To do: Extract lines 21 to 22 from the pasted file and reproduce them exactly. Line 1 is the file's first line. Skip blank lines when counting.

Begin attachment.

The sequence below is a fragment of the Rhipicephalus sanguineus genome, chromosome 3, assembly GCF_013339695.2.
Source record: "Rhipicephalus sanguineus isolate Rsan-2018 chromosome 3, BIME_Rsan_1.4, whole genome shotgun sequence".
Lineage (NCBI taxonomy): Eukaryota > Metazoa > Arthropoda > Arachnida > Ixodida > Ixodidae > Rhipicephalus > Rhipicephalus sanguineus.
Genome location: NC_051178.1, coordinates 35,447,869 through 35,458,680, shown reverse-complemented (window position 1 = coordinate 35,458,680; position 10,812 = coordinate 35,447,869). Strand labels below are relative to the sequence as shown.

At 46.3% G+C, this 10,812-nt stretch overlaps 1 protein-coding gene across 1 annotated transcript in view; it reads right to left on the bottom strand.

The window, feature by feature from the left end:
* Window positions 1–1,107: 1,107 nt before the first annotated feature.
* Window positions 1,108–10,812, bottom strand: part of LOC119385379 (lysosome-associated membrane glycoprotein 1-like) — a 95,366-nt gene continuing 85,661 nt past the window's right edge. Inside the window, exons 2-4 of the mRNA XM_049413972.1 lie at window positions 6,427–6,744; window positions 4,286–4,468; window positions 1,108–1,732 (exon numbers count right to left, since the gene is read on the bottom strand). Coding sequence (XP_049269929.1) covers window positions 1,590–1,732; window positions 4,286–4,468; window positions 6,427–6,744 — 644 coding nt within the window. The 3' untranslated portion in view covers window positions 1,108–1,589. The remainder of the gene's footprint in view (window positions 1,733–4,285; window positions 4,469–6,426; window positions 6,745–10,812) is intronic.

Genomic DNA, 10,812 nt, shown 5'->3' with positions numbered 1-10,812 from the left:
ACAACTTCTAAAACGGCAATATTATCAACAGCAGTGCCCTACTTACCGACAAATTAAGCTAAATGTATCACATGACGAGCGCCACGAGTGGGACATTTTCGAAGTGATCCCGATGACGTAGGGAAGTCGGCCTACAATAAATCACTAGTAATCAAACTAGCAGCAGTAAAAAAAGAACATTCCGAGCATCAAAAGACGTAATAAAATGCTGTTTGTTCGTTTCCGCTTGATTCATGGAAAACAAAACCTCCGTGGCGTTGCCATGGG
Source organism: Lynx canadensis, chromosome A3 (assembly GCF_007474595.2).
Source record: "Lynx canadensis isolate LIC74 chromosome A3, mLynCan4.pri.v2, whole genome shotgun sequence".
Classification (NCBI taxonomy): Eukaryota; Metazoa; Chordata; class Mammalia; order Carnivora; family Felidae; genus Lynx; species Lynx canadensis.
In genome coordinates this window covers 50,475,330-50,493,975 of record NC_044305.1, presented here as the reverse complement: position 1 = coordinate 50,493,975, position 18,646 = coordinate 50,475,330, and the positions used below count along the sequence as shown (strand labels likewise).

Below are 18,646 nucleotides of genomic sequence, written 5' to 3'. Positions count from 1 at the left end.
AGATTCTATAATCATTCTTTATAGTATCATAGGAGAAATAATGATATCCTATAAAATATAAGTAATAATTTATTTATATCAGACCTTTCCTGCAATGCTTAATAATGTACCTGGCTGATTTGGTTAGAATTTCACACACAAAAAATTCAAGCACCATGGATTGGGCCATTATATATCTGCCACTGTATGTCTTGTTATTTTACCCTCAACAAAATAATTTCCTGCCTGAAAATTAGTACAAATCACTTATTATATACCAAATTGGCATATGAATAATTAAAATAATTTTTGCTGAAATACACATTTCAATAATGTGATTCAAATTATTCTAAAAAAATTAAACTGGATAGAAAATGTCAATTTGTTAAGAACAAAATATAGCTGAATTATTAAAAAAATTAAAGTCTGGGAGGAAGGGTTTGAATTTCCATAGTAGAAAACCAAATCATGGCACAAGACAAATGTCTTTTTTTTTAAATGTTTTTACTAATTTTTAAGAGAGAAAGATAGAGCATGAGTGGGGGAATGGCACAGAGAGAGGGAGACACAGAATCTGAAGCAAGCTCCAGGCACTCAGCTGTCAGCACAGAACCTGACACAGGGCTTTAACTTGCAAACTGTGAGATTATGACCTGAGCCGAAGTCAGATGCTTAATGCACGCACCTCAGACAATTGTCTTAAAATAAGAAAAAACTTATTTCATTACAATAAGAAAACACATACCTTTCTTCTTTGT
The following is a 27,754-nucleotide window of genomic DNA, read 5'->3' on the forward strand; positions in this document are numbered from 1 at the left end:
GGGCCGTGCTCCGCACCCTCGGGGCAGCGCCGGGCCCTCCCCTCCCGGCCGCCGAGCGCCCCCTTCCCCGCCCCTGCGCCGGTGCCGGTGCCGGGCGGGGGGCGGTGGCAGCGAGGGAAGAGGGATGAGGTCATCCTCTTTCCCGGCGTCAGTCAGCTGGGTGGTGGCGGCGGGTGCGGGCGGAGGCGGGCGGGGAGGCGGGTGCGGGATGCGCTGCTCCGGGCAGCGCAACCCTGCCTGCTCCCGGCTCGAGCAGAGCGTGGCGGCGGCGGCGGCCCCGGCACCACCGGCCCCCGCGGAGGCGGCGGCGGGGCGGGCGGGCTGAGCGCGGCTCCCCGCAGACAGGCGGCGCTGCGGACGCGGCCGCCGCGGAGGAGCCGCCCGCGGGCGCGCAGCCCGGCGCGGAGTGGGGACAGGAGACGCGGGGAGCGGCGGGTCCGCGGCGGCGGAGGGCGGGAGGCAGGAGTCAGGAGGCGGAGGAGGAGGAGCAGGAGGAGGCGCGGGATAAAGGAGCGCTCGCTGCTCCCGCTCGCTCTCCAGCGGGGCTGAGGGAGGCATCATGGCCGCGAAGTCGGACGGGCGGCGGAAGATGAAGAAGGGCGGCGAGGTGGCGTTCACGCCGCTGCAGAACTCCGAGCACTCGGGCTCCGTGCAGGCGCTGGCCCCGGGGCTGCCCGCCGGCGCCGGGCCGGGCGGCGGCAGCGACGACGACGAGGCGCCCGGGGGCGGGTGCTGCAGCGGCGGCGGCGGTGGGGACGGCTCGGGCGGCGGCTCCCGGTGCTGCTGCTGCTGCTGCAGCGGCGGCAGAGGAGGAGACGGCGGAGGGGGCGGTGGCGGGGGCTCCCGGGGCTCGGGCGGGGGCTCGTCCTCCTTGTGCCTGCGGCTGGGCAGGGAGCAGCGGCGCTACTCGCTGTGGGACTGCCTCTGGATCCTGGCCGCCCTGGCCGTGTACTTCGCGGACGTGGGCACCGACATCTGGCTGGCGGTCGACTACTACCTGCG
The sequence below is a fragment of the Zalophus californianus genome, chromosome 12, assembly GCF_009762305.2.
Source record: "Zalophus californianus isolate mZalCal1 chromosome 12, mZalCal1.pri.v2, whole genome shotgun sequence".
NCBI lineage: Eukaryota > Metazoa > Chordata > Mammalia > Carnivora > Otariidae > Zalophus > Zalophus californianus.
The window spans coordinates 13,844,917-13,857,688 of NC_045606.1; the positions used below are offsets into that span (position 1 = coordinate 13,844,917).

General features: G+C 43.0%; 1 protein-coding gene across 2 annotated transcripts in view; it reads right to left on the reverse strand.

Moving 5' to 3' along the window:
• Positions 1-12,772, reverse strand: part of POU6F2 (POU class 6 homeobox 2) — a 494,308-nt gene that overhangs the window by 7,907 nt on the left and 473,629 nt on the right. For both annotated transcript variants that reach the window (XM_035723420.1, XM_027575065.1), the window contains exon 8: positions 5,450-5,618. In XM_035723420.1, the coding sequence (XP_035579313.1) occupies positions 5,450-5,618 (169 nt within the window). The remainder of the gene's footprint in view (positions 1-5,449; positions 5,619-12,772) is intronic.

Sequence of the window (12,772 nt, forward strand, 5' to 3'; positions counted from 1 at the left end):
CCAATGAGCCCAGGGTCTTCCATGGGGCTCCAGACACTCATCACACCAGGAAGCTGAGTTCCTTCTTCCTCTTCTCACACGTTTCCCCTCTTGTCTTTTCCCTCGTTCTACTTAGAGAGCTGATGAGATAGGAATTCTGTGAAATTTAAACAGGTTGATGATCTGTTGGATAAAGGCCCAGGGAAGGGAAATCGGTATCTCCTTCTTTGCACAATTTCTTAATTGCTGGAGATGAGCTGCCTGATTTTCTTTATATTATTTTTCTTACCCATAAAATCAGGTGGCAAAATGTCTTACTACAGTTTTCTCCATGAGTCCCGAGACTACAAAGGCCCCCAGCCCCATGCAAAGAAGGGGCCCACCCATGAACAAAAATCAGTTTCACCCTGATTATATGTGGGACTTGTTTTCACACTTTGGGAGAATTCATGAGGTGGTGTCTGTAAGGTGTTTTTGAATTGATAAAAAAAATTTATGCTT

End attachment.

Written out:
NCBI lineage: Eukaryota > Metazoa > Chordata > Mammalia > Carnivora > Otariidae > Zalophus > Zalophus californianus.
The window spans coordinates 13,844,917-13,857,688 of NC_045606.1; the positions used below are offsets into that span (position 1 = coordinate 13,844,917).